Obstetric fistula surgery
EngenderHealth estimates that there are up to 3,000 new cases of obstetric fistula in Tanzania each year. Maternity Africa is dedicated to helping eradicate the occurrence of obstetric fistula in Tanzania. The condition is caused when a baby becomes stuck in the birth canal (obstructed labour). When the mother remains in labour for several days, pressure on the tissue between the rectum and the birth canal, or bladder and birth canal, can die, creating a small hole – usually resulting in the death of the baby.
When the mother recovers from the birth, she leaks urine or faeces (or both) continuously. Without surgery, this is a devastating and permanent medical condition. The mother is often abandoned by her husband and the community.
There IS hope. In most cases, obstetric fistula can be repaired by a skilled surgeon. Maternity Africa’s founder and visiting surgeon, Dr Andrew Browning, conducts many of the more complex operations and trains Tanzanian doctors so they can operate and continue care. In many cases, the mother is cured completely or significantly and can return once again to a more normal way of life – and be accepted by her family, friends and neighbours.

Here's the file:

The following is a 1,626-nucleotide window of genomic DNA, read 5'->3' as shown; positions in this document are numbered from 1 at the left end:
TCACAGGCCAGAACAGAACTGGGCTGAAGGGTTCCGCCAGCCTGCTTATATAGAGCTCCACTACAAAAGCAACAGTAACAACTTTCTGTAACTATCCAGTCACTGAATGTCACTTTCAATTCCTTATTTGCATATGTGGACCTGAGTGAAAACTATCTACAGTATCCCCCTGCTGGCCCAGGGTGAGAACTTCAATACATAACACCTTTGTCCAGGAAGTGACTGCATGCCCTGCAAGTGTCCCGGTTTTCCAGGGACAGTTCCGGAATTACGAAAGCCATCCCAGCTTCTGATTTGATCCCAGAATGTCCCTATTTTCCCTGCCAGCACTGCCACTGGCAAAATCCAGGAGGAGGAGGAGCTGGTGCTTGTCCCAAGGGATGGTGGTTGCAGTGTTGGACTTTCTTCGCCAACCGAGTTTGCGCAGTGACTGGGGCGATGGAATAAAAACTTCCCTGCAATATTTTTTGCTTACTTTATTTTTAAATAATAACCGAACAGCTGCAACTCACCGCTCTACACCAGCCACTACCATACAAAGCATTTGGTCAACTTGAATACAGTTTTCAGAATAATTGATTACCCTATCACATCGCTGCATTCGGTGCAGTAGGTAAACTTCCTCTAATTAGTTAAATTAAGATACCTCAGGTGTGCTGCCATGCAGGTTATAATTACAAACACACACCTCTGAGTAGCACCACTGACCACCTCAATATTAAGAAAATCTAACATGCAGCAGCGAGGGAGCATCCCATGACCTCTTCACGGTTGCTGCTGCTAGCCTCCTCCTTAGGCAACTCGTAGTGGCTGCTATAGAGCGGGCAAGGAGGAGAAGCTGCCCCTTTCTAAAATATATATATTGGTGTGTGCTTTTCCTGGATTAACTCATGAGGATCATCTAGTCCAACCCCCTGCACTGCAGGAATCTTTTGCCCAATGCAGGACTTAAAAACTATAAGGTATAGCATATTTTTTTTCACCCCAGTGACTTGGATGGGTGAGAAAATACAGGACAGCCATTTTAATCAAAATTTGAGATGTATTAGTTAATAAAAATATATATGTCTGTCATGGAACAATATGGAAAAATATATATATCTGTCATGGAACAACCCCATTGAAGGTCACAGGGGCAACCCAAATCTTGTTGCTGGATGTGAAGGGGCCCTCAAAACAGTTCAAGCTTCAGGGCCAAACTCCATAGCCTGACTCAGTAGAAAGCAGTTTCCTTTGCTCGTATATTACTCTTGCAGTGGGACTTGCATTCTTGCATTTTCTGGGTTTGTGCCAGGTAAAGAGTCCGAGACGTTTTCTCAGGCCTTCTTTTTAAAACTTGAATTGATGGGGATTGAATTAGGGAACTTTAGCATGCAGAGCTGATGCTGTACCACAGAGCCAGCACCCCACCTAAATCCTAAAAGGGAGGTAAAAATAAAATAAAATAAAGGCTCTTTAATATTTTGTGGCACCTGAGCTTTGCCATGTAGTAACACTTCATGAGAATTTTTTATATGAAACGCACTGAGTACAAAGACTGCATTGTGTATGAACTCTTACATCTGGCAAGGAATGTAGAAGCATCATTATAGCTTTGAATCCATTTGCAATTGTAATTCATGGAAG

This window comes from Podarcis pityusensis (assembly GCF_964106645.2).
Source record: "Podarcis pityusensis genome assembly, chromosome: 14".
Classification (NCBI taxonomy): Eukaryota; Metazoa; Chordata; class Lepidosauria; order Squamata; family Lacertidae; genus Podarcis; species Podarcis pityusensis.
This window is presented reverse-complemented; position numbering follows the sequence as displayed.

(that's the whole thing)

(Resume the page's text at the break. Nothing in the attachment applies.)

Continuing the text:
Maternity Africa’s family planning programme provides a pillar of safe motherhood. Evidence suggests that if all women were offered access to effective family planning services then maternal mortality could be reduced by up to 30%. This could lead to a corresponding reduction in maternal injury – a most common and devastating being obstetric fistula.
Maternity Africa offers family planning consultations and a choice of treatment for all of its maternity and fistula patients, and to up to 1,200 external clients each year.
The World Health Organization recently recommended that each pregnant woman should have four scheduled antenatal visits prior to labour and delivery. This helps ensure that the well–being of the mother and her baby are monitored and that any problems can be identified and managed appropriately.